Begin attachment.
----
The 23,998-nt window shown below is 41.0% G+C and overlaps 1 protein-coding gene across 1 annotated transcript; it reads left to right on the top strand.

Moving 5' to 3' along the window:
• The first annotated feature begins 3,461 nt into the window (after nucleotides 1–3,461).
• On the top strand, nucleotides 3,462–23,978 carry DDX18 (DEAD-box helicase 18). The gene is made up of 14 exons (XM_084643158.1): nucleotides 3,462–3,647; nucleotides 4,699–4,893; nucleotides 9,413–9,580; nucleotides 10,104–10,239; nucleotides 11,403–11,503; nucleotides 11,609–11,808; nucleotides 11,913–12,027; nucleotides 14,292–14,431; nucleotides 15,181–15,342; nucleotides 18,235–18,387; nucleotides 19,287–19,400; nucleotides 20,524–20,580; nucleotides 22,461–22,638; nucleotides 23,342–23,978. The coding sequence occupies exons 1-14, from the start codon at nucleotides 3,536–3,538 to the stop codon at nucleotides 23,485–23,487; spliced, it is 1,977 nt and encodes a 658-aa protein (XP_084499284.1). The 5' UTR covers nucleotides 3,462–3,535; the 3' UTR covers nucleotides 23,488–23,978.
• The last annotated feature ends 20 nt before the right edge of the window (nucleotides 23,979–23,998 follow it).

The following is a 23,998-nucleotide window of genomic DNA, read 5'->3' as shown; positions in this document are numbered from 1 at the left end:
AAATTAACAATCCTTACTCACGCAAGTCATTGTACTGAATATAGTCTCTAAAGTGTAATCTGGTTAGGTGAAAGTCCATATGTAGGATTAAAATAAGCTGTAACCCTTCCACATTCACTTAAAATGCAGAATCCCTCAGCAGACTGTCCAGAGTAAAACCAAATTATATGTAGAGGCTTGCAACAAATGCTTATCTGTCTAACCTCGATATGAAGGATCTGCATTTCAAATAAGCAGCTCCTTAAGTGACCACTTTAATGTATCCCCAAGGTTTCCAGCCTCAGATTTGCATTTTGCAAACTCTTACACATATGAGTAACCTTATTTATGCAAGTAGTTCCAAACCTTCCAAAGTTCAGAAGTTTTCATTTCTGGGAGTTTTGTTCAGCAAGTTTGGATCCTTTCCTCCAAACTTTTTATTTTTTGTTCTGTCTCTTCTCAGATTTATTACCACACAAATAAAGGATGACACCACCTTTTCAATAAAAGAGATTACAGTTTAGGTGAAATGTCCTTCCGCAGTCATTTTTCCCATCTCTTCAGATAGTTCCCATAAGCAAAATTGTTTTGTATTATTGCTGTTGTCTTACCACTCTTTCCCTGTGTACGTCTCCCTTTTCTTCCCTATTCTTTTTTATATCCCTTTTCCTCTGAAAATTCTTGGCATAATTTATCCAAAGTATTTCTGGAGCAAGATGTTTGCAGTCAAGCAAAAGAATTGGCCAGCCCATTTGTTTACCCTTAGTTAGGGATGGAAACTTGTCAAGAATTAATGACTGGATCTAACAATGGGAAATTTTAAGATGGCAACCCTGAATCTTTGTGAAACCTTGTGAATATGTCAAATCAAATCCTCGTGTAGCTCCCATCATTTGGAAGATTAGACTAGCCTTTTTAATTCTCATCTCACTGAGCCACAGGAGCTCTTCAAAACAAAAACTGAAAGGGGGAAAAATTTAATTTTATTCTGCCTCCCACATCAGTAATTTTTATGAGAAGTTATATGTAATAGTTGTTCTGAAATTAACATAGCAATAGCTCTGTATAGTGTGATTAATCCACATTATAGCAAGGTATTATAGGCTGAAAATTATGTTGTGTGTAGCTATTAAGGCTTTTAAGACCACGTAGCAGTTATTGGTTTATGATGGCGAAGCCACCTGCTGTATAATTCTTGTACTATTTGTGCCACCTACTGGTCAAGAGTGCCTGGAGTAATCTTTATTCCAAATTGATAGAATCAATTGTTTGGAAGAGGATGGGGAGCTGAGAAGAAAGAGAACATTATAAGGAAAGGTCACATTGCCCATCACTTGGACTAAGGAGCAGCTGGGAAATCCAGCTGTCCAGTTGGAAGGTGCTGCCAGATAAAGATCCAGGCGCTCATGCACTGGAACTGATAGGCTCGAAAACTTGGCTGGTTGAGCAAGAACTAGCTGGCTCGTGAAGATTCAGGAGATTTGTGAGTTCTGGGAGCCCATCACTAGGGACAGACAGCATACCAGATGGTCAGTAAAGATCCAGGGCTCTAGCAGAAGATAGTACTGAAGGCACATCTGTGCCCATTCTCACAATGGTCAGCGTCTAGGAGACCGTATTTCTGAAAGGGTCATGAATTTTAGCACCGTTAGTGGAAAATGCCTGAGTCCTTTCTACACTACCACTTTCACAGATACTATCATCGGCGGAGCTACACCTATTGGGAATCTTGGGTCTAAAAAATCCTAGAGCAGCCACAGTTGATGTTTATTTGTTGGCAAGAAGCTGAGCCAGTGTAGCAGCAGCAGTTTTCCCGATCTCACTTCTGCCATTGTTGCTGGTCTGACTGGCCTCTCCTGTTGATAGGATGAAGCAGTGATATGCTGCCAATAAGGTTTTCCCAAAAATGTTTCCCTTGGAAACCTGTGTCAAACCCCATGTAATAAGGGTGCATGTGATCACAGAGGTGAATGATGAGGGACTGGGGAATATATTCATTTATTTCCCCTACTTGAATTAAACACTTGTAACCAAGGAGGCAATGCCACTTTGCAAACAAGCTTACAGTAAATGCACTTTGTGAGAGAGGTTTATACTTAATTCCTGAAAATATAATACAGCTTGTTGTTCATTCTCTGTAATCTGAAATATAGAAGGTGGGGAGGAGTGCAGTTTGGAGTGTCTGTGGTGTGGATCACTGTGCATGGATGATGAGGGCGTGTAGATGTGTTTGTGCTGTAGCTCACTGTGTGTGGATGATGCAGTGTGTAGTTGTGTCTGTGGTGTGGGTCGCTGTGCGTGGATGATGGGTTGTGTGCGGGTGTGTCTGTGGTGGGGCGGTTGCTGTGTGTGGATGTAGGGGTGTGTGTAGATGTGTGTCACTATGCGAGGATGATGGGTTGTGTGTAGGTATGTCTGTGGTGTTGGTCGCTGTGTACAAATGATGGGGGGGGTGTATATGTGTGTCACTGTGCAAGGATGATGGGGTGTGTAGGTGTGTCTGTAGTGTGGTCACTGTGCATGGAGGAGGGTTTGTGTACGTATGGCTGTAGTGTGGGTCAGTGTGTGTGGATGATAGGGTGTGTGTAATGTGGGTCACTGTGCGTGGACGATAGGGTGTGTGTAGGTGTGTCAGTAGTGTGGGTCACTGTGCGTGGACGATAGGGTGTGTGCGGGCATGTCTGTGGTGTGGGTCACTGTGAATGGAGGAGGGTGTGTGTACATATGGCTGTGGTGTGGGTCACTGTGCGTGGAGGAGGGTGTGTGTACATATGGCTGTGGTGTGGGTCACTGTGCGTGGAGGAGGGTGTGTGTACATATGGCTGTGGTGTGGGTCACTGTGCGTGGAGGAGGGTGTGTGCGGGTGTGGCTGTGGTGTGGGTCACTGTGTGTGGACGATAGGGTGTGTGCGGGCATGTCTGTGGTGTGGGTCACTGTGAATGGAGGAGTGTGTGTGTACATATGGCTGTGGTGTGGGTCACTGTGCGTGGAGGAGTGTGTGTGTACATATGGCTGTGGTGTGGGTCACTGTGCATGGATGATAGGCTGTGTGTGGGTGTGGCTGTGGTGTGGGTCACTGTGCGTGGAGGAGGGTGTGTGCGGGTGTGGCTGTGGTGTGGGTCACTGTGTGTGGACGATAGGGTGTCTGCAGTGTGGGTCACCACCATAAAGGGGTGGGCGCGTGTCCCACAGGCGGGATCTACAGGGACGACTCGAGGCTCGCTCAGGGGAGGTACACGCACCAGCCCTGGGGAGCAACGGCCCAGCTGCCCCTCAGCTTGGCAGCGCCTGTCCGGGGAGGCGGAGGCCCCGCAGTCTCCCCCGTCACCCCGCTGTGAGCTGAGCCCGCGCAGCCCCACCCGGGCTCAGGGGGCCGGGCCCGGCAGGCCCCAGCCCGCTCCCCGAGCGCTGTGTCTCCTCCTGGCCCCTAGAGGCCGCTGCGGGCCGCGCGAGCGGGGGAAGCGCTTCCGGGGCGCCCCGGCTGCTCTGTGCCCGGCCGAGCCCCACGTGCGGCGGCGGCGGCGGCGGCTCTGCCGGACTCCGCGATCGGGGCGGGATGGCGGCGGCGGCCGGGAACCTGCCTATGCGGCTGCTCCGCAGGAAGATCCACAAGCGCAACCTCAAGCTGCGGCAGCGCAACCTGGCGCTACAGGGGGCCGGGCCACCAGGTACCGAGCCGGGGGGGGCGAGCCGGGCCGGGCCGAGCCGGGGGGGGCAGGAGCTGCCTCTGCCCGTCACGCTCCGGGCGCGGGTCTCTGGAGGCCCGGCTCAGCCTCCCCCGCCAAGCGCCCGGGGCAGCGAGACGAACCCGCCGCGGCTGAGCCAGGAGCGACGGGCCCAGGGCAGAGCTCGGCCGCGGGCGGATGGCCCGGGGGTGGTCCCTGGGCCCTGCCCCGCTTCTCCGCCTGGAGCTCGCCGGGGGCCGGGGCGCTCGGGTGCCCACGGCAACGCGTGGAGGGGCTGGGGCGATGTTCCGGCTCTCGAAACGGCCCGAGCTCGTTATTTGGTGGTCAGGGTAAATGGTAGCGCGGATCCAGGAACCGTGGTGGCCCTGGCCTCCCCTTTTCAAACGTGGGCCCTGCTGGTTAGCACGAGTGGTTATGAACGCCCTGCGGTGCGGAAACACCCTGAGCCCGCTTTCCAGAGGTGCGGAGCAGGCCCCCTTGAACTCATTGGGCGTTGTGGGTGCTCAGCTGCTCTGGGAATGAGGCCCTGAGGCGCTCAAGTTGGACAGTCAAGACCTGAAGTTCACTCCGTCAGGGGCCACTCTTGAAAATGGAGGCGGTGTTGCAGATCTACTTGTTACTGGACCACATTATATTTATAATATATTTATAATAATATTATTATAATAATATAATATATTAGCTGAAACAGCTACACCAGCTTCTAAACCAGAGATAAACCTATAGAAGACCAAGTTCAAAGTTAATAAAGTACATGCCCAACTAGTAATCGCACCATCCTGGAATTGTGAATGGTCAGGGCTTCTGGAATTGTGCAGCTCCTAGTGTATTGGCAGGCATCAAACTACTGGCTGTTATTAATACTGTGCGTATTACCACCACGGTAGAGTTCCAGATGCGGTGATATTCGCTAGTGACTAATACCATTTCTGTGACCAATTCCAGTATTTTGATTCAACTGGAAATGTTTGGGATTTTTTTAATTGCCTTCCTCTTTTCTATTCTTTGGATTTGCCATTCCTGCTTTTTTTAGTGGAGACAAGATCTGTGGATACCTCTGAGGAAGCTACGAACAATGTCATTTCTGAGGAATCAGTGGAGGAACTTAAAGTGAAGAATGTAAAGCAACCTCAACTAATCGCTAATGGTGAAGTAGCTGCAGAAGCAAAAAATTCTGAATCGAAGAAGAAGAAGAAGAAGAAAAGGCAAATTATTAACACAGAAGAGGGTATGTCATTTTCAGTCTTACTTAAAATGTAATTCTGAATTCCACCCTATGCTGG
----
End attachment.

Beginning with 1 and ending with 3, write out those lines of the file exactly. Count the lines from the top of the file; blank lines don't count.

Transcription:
The 23,998-nt window shown below is 41.0% G+C and overlaps 1 protein-coding gene across 1 annotated transcript; it reads left to right on the top strand.

Moving 5' to 3' along the window:
• The first annotated feature begins 3,461 nt into the window (after nucleotides 1–3,461).